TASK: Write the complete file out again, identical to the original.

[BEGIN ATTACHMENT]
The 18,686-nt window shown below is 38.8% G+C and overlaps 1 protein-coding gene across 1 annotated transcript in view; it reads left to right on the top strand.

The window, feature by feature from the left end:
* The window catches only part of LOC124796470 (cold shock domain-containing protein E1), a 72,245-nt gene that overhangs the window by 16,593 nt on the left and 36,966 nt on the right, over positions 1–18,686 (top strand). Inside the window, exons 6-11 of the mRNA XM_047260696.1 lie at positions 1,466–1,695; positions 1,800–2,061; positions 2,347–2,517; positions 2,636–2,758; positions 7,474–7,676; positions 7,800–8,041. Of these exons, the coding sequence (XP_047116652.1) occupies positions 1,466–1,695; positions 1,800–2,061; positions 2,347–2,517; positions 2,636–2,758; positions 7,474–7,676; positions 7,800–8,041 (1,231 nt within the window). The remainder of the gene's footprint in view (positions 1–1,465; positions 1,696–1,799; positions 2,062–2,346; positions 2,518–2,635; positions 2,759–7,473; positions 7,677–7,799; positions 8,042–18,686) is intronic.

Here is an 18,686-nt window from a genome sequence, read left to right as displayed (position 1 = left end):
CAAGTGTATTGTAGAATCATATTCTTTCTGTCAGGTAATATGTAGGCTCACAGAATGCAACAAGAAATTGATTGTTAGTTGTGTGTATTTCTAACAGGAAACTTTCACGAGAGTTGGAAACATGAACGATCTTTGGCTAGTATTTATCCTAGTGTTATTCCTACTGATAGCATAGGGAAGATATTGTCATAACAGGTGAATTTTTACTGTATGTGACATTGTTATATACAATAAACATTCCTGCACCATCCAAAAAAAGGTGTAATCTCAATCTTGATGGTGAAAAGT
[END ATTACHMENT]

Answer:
The 18,686-nt window shown below is 38.8% G+C and overlaps 1 protein-coding gene across 1 annotated transcript in view; it reads left to right on the top strand.

The window, feature by feature from the left end:
* The window catches only part of LOC124796470 (cold shock domain-containing protein E1), a 72,245-nt gene that overhangs the window by 16,593 nt on the left and 36,966 nt on the right, over positions 1–18,686 (top strand). Inside the window, exons 6-11 of the mRNA XM_047260696.1 lie at positions 1,466–1,695; positions 1,800–2,061; positions 2,347–2,517; positions 2,636–2,758; positions 7,474–7,676; positions 7,800–8,041. Of these exons, the coding sequence (XP_047116652.1) occupies positions 1,466–1,695; positions 1,800–2,061; positions 2,347–2,517; positions 2,636–2,758; positions 7,474–7,676; positions 7,800–8,041 (1,231 nt within the window). The remainder of the gene's footprint in view (positions 1–1,465; positions 1,696–1,799; positions 2,062–2,346; positions 2,518–2,635; positions 2,759–7,473; positions 7,677–7,799; positions 8,042–18,686) is intronic.

Here is an 18,686-nt window from a genome sequence, read left to right as displayed (position 1 = left end):
CAAGTGTATTGTAGAATCATATTCTTTCTGTCAGGTAATATGTAGGCTCACAGAATGCAACAAGAAATTGATTGTTAGTTGTGTGTATTTCTAACAGGAAACTTTCACGAGAGTTGGAAACATGAACGATCTTTGGCTAGTATTTATCCTAGTGTTATTCCTACTGATAGCATAGGGAAGATATTGTCATAACAGGTGAATTTTTACTGTATGTGACATTGTTATATACAATAAACATTCCTGCACCATCCAAAAAAAGGTGTAATCTCAATCTTGATGGTGAAAAGT